7 - 9 November 2019, Institute of Philosophy, Prague
18:00 informal get together - discussion
9:30 - 9:45 opening
9:45 - 11:15 Gabriella Pigozzi An Opinion Diffusion Model With Deliberation
11:15 - 11:30 coffee
11:30 - 12:30 Chris Fermueller Judgement Aggregation from a Many-valued Logic Perspective
12:30 - 14:00 lunch
14:00 - 15:30 Davide Grossi Foundations for Liquid Democracy
15:30 - 15:45 coffee
15:45 - 16:45 Tadeusz Litak Infinite Populations, Choice and Determinacy
9:45 - 11:15 Allessandra Palmigiano The Tiglath-Pileser Principle and a Model of Persuasion
11:15 - 11:30 coffee
11:30 - 12:30 Ondrej Majer Judgement Aggregation in the Framework of Four-Valued
12:30 - 14:00 lunch
14:00 - 15:30 Daniele Porello Judgment Aggregation in Substructural Logics
An Opinion Diffusion Model With Deliberation
We propose an agent-based model of group decision-making, where discussions happen in dyadic inter-individual steps and moments of collective argumentative deliberation. Agents are argumentative vigilant, as they do not change opinion unless some justification is given to them. We study the evolution and convergence of opinions, the presence of extremism, and the correctness of decisions taken within the deliberating population. (Joint work with George Butler and Juliette Rouchier).
Judgement Aggregation from a Many-valued Logic Perspective
We offer some comments and observations on the standard set-up for judgment aggregation from a many-valued logic point of view. Various links between topics in fuzzy logics and generalized forms of judgment aggregation have not yet been fully exploited. In particular, we will explore the following three approaches: (1) aggregation functions as generalized quantifiers; (2) valuation based abstract aggregation; (3) relaxations of individual rationality.
Foundations for Liquid Democracy
Liquid democracy is a proxy voting method where proxies are delegable: individual A may delegate her vote to B, who in turn may delegate it to C and so on. Ultimately, an individual's vote carries the weight given by the number of other individuals who (directly or indirectly) entrusted her as proxy. Liquid democracy has been used and popularised by a number of parties (e.g, the Piratenpartei in Germany, the Demoex Party in Sweden), associations and grassroots initiatives for democratic reforms (e.g., Interaktieve Democratie, Liquid US, Democracy Earth Foundation). Yet little scientific work exists on it. In this talk I will present recent work aiming at providing theoretical foundations for this novel voting method from the perspective of judgment aggregation, network theory, and game theory. The talk presents joint work with Zoé Christoff (Bayreuth), Daan Bloembergen (CWI Amsterdam) and Martin Lackner (TU Wien).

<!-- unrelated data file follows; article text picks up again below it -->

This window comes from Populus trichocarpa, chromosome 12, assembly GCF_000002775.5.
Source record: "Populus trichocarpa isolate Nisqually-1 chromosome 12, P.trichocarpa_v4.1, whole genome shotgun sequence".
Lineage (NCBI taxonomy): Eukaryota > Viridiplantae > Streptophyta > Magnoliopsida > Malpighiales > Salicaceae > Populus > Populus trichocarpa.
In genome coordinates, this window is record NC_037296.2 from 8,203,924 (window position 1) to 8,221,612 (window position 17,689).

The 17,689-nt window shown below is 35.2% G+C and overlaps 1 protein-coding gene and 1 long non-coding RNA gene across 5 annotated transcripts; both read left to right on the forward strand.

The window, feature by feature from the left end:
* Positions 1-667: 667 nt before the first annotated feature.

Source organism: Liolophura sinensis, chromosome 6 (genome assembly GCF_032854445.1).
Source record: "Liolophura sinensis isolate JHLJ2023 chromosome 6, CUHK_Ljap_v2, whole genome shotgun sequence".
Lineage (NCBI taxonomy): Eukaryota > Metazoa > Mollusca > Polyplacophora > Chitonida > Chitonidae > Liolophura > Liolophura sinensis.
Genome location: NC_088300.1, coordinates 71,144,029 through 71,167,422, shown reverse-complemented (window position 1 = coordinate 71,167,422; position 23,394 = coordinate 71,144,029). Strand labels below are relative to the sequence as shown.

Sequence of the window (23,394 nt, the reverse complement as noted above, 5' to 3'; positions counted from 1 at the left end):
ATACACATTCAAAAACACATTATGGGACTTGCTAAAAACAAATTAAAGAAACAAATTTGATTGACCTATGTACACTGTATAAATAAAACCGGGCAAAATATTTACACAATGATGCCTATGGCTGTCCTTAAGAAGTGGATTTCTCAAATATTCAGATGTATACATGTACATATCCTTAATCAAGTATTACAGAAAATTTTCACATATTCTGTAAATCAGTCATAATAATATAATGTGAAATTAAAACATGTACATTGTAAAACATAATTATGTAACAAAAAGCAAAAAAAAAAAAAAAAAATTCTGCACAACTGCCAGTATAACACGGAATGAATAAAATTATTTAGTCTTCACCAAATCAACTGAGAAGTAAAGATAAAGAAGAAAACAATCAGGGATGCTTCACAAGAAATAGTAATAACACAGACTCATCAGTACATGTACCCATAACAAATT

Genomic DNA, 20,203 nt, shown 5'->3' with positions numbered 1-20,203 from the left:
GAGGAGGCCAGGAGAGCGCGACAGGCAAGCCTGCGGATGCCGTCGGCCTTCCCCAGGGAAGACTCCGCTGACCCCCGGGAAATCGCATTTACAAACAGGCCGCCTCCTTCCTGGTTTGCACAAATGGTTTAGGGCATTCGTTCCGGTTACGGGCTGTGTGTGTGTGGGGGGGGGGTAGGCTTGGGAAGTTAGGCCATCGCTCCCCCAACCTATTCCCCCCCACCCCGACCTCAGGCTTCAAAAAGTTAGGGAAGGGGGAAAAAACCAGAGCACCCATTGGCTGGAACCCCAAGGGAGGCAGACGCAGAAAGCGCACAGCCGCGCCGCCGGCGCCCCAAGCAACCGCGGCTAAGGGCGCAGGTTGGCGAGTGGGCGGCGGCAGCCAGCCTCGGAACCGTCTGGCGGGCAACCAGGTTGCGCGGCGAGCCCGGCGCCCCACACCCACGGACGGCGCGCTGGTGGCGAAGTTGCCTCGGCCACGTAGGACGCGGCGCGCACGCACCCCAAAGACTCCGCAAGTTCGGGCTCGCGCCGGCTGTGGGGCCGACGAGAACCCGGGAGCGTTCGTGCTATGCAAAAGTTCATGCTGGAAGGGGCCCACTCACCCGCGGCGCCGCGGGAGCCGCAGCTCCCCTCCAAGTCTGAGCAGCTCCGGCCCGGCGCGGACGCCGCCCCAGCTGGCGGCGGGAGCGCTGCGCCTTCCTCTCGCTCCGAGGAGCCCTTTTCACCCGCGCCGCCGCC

Infinite Populations, Choice and Determinacy
This talk criticizes non-constructive uses of set theory in formal economics. The main focus is on results on preference aggregation and Arrow's theorem for infinite electorates, but the present analysis would apply as well, e.g., to analogous results in intergenerational social choice. To separate justified and unjustified uses of infinite populations in social choice, I suggest a principle which may be called the "Hildenbrand criterion" and argue that results based on unrestricted Axiom of Choice (AC) do not meet this criterion. The technically novel part is a proposal to use a set-theoretic principle known as the Axiom of Determinacy (AD), not as a replacement for Choice, but simply to eliminate applications of set theory violating the Hildenbrand criterion. A particularly appealing aspect of AD from the point of view of the research area in question is its game-theoretic flavor.
The Tiglath-Pileser Principle and a Model of Persuasion
This talk will go through several stories, and an open-ended discussion about the possibility of tying them together in a logical framework built around insights from historiography.
Judgement Aggregation intThe Framework of Four-Valued Probability
Bellnap and Dunn introduced a four valued propositional logic allowing, in addition to the classical truth values True and False, the attribution of non-classical truth values Neither and Both accounting for possibly incomplete or contradictory information concerning a particular proposition. More recently there has been attempts to study also the probabilistic extensions of this logic by Dunn and Childers, Majer and Milne. The presented work picks up on the non-classical probability functions defined by Dunn but redefine the logical connectives in a way to avoid some undesirable properties of the original setting and introduce the necessary ingredients for defining conditional probabilities. Finally we propose strategies for aggregating four valued probability assignments and show the standard properties for the proposed aggregation procedures. (Joint work with Dominik Klein and Soroush Rafiee-Rad from the University of Bayreuth).
Judgment Aggregation in Substructural Logics
This work contributes to the theory of judgment aggregation by discussing a number of significant non-classical logics. We take a proof theoretical view of logical systems and we place our analysis within the realm of substructural logics. After adapting the standard framework of judgment aggregation to cope with non-classical logics, we discuss in particular results for the case of Intuitionistic Logic, Linear Logic and Relevant Logics.